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Covid-19 global daily virus update

Covid-19

CORONAVIRUS GLOBAL UPDATE

World’s top economies confront inflation, disease, war; South Africa registers 1,649 new cases

Biological samples at Stellenbosch University's Biorepositor unit in South Africa on 11 February 2022. (Photo: Leila Dougan)
By Bloomberg
13 Feb 2022 0

South Africa registered 1,649 new Covid-19 cases, bringing the cumulative total to 3,641,811. A further eight Covid-19-related deaths were reported and of these, two occurred in the past 24 to 48 hours, taking total official deaths to 96,993. A total of 30,559,431 vaccines have been administered.

Canadian officials are preparing to open the Ambassador Bridge that links Ontario with the US, clearing the largest trade artery between the two countries after a five-day protest shut it down.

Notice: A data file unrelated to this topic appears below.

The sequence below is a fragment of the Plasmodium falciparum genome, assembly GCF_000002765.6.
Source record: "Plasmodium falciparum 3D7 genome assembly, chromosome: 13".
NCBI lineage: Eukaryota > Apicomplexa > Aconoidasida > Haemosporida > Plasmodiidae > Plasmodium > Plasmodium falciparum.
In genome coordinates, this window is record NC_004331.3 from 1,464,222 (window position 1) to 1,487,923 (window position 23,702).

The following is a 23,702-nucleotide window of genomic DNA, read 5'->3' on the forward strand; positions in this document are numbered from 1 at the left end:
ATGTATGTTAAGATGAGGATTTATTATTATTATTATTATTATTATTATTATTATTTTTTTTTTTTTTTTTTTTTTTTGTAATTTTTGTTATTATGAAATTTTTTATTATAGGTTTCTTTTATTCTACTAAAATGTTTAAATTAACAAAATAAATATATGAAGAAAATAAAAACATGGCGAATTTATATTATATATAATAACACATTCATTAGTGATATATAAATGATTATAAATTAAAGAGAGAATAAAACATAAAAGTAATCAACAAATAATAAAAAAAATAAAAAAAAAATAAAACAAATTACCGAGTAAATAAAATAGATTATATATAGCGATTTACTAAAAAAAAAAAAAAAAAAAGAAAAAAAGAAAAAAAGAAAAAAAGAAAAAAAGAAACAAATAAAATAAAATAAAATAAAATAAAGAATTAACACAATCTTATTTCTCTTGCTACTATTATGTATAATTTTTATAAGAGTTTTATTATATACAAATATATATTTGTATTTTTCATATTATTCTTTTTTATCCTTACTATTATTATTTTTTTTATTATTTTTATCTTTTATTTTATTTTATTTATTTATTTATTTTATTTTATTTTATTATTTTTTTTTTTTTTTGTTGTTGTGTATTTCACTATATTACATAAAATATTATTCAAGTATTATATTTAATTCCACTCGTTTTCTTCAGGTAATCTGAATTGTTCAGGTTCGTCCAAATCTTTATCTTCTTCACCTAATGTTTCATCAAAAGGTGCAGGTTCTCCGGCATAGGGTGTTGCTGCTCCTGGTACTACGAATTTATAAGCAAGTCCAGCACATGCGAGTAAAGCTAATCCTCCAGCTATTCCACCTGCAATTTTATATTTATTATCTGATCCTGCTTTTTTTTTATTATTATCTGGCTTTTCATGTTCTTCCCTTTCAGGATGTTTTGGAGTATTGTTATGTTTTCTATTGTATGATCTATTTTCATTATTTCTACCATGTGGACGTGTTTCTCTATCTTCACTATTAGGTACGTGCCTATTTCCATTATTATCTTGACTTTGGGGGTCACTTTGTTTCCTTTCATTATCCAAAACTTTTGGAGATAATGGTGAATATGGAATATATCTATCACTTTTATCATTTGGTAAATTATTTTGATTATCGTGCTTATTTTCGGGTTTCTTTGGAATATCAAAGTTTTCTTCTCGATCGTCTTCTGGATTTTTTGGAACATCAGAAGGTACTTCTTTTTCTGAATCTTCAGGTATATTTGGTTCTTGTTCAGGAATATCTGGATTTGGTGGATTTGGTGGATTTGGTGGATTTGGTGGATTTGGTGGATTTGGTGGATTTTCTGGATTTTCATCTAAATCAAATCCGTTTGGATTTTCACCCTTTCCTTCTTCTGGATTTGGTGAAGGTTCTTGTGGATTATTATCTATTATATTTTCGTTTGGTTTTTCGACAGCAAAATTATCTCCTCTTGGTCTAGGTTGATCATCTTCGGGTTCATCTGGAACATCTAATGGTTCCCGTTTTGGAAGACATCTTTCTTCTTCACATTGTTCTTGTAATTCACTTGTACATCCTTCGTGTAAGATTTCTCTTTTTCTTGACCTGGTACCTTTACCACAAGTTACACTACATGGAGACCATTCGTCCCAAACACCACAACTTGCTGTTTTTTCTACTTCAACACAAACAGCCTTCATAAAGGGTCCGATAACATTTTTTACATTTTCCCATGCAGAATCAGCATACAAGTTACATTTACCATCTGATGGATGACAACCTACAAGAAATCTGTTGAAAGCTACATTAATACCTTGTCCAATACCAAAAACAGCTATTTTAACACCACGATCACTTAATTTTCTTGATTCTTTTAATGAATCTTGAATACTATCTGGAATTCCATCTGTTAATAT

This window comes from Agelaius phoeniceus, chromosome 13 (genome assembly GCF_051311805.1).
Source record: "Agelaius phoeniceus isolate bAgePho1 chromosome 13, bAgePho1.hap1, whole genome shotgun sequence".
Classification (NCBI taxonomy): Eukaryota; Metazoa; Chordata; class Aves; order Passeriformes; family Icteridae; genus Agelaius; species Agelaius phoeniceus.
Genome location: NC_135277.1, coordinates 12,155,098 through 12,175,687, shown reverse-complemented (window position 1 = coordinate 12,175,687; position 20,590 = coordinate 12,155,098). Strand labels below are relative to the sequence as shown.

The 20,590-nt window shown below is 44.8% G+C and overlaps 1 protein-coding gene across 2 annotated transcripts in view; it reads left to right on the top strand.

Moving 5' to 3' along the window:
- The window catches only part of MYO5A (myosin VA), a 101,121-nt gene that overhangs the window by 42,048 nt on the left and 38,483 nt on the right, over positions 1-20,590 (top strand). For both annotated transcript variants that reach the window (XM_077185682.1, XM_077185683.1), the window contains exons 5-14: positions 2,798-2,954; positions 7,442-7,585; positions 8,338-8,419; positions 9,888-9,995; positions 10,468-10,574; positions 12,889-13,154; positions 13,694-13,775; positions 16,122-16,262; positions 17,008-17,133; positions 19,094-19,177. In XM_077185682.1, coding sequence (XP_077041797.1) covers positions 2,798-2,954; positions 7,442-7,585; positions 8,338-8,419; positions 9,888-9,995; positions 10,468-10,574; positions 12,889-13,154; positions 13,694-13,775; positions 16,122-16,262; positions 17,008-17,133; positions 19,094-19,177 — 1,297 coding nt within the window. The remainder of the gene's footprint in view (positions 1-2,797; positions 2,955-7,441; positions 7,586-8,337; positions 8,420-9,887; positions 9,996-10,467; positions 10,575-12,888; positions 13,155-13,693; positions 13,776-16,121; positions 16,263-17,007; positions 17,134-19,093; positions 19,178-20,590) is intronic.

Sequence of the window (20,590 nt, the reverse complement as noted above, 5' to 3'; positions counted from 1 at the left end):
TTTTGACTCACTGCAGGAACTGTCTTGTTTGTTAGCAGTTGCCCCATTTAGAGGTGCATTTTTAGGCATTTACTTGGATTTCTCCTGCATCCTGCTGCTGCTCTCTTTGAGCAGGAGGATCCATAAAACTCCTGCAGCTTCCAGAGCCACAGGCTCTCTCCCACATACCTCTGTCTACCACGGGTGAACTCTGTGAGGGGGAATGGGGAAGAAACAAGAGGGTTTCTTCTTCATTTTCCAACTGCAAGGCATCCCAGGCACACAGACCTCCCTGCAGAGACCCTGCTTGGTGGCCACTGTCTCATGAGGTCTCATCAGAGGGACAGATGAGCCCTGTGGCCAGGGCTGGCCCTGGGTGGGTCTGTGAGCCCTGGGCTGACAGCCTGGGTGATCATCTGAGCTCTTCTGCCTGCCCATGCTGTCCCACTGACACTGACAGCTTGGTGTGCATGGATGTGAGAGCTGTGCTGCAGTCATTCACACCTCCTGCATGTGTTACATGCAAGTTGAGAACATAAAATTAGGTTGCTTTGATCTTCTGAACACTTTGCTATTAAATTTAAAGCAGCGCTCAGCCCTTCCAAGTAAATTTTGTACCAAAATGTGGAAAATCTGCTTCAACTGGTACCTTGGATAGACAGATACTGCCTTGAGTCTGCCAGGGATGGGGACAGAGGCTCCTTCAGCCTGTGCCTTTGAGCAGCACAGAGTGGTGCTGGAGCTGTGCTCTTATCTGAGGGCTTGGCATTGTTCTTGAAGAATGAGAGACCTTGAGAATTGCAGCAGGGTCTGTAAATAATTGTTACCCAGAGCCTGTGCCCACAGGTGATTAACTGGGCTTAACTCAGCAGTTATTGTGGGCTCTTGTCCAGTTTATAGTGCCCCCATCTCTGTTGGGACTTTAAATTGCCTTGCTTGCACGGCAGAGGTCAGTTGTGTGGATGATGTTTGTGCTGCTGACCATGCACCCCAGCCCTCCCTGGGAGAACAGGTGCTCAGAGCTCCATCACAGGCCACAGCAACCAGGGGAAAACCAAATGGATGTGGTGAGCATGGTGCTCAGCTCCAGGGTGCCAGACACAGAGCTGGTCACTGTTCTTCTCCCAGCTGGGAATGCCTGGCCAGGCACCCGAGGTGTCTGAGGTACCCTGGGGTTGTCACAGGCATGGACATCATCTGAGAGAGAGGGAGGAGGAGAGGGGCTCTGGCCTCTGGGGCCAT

Hong Kong’s health officials warned that the city is facing a “crisis” as a record 2,000 preliminary positive cases threatened to overwhelm hospitals and upend its Covid-zero strategy. The city is turning to mainland China for help.

The gap is widening between Covid infections and deaths, with effective vaccines and milder variants helping improve survival rates dramatically. Bloomberg’s new analysis shows that, in country after country, the link between infections and deaths is uncoupling.

Key developments 

US-Canada bridge set to reopen 

Canadian officials are preparing to open the Ambassador Bridge that links Ontario with the US, clearing the largest trade artery between the two countries after a five-day protest shut it down.